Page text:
Set in the mountains of Medieval Northern Spain, "Il Trovatore" (the Troubadour) is a chanting warrior named Manrico. Manrico's enemy in the region is led by the Count di Luna. From the ... See full summary »




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Nominated for 1 Primetime Emmy. See more awards »




Episode cast overview:
James Levine ...
Himself - Conducted by
Eva Marton ...
Dolora Zajick ...
Sherrill Milnes ...
Jeffrey Wells ...
Loretta di Franco ...
Mark Baker ...
John Bills ...
A Messenger
Ray Morrison ...
A Gypsy
Metropolitan Opera Orchestra ...
Themselves - Orchestra
Metropolitan Opera Chorus ...


Set in the mountains of Medieval Northern Spain, "Il Trovatore" (the Troubadour) is a chanting warrior named Manrico. Manrico's enemy in the region is led by the Count di Luna. From the outset, these two opposing forces are in conflict. Count di Luna loves Leonora, one of the queen's ladies in waiting. Ferrando, the captain of the guard narrates to his troops a terrible happening of 15 years ago: an old woman, accused of casting the evil eye over the count's brother, was burnt at the stake. The subsequent disappearance of the boy, followed by the discovery of a child's skeleton in the ashes, led to the conclusion that the woman's daughter, who was present at the burning, had thrown him into the flames to avenge her mother. She was never found. For us, the spectators, she has not yet been found... Meanwhile, Leonora doesn't love the count, but the troubador Manrico, raised by the gypsy Azucena. Manrico is then not only the Count's rival, but as a follower of the rebellious Count ... Written by Gonz30

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Release Date:

15 October 1988 (USA)  »

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Version of Il trovatore (1985) See more »

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User Reviews

Jerry Springer the Opera
11 February 2005 | by (Birmingham, England) – See all my reviews

The Count di Luna orders a Gypsy woman to be burnt at the stake as a witch. Her daughter, seeking revenge, abducts one of his baby sons. She means to throw the baby onto the fire but, absent-mindedly, incinerates her own baby instead. Realising her mistake she brings up the Count's son as her own. When they grow up, the two Count's sons, ignorant of their relationship, are rivals in love for the beautiful Leonora.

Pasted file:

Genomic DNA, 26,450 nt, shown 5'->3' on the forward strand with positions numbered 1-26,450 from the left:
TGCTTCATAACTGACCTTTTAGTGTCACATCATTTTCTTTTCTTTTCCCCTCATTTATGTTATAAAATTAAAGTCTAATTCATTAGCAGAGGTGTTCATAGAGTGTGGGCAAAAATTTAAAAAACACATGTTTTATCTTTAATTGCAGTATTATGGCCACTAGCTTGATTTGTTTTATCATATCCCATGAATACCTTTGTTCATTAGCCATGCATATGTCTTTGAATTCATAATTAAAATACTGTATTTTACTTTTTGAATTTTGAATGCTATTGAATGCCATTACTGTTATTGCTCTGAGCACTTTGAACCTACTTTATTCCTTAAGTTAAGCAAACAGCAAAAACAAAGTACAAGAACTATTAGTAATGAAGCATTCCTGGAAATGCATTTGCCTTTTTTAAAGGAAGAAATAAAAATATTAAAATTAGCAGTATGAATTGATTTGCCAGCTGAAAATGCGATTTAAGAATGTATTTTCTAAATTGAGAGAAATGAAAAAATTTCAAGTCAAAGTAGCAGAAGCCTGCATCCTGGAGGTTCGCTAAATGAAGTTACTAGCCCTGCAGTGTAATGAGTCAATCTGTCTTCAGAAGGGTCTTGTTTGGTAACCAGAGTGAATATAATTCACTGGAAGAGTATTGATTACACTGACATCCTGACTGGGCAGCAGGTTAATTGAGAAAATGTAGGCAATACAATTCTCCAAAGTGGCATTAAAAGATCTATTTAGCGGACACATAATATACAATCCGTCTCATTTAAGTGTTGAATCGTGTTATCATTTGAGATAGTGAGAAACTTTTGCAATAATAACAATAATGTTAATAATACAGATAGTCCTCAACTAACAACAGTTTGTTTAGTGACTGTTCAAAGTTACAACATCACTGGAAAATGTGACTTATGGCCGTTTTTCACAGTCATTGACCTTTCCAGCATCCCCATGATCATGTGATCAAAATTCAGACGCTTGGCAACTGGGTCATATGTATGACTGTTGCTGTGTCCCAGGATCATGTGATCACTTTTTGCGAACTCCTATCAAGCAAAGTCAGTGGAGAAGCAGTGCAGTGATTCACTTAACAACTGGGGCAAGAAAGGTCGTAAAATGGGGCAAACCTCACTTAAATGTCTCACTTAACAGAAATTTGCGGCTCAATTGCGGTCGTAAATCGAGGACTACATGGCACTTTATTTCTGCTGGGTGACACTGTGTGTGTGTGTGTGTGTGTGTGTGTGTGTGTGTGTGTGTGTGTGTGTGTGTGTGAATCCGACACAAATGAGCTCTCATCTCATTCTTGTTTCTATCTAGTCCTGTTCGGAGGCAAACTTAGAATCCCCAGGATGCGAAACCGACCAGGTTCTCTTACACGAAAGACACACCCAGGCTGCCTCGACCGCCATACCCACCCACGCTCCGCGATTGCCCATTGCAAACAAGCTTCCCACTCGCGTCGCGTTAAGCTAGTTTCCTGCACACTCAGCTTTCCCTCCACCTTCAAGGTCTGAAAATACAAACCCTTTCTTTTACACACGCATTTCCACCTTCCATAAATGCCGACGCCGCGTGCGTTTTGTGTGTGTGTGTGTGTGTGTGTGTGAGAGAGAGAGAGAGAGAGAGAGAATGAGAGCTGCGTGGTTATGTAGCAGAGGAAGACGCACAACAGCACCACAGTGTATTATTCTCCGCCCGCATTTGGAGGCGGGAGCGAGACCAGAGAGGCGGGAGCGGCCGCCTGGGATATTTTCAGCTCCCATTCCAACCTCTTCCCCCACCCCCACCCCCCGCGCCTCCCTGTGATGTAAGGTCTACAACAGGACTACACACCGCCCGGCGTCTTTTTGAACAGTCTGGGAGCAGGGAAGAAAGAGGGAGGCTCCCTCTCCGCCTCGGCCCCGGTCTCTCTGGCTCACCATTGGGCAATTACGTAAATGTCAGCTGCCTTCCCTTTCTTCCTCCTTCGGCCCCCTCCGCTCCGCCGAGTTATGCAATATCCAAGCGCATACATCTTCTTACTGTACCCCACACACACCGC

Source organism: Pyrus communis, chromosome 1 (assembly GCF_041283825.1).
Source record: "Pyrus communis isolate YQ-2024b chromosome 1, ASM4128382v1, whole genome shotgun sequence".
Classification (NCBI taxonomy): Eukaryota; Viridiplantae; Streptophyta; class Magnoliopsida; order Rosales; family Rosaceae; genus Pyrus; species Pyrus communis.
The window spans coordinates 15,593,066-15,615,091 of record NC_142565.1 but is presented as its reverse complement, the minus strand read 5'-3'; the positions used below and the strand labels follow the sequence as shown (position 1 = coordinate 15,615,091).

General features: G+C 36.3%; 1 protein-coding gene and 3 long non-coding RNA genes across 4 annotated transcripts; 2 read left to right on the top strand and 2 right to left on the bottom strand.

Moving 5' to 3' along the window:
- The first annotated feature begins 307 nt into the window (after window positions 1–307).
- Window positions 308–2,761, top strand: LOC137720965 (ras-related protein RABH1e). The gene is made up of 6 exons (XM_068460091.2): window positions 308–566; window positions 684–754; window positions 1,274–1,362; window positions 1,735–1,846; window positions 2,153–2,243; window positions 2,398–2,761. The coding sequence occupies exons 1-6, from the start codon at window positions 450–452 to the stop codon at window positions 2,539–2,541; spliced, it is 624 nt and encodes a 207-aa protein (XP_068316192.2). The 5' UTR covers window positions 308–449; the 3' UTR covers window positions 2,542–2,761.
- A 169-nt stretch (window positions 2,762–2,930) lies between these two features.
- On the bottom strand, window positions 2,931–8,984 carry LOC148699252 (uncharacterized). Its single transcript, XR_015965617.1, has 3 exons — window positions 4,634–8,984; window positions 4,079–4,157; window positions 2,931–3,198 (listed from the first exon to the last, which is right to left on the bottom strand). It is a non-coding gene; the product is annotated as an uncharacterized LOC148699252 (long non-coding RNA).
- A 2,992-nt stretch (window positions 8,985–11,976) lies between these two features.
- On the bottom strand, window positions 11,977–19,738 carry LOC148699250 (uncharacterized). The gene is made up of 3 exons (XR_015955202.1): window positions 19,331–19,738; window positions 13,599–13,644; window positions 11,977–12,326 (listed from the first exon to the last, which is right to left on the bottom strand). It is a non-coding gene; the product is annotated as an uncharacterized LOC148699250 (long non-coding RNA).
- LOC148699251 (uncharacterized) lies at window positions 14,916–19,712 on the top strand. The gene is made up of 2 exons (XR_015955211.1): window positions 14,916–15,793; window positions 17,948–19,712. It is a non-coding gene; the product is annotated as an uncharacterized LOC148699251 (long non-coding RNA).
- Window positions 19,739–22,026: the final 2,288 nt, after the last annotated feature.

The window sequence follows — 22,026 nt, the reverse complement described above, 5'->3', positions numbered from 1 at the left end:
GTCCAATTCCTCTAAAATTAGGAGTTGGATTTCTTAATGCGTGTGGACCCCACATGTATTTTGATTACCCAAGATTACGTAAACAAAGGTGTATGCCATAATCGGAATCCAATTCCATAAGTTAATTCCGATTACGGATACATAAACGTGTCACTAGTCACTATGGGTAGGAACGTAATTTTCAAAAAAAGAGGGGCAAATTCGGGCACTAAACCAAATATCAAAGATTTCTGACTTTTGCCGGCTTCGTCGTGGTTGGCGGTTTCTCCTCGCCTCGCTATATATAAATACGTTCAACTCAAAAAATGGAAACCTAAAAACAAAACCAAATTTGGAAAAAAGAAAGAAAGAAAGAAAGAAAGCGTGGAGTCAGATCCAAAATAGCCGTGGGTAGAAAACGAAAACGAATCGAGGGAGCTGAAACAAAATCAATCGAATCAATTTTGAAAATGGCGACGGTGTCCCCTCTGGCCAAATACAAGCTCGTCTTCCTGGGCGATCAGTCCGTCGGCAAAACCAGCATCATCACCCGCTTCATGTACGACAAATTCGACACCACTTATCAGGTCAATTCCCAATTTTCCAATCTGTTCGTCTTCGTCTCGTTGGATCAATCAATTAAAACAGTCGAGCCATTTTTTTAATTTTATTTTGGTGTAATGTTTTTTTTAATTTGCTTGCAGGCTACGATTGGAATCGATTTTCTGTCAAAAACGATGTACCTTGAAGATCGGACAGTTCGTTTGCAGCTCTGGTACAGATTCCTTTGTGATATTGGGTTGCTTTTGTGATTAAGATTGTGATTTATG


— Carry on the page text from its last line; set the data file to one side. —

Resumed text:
So far then, it's just like an average episode of the Jerry Springer show. This opera seems to be relatively neglected, compared to other middle-period Verdi, on the grounds of implausibility. I fail to see the problem: anyone who has ever been driven to distraction taking two children around a supermarket can sympathise with the young woman's mistake in grabbing hold of the wrong one. Composed between Rigoletto and La Traviata, this opera contains some of Verdi's best music and the ensembles, in particular, are reminiscent of the operas that immediately precede and follow it.

This is a recording of the New York Metropolitan Opera production in 1988. I have listened, for many years, to the live relays from the Met on Saturday evenings but this is the first time, to my knowledge, that these performances have been shown on British television. However, the credits did suggest BBC involvement in the project so it is possible that the BBC broadcast these films many years ago, before I was allowed to watch opera.

The Met is in the envious position of being able to afford the world's top stars, at any given time. In this performance Luciano Pavarotti, at the considerable height of his powers, is the Troubadour, Manrico. Eva Marton is Leonora; my experience of her in recent years is as a wonderfully dramatic performer who is somewhat past her best vocally. What a pleasure it is to hear her here at the peak of her career. This illustrious pair is joined by the baritone Sherill Milnes in some spine-tingling trios.

This is, literally, a dark production, ably directed for the screen by Brian Large. The brightly-lit solos and ensembles, against a dark background, create a pleasant chiaroscuro effect. However, in some of the choruses, particularly the famous anvil chorus, I felt that the limitations of the stage lighting at a live performance rendered the whole thing a shade too crepuscular.

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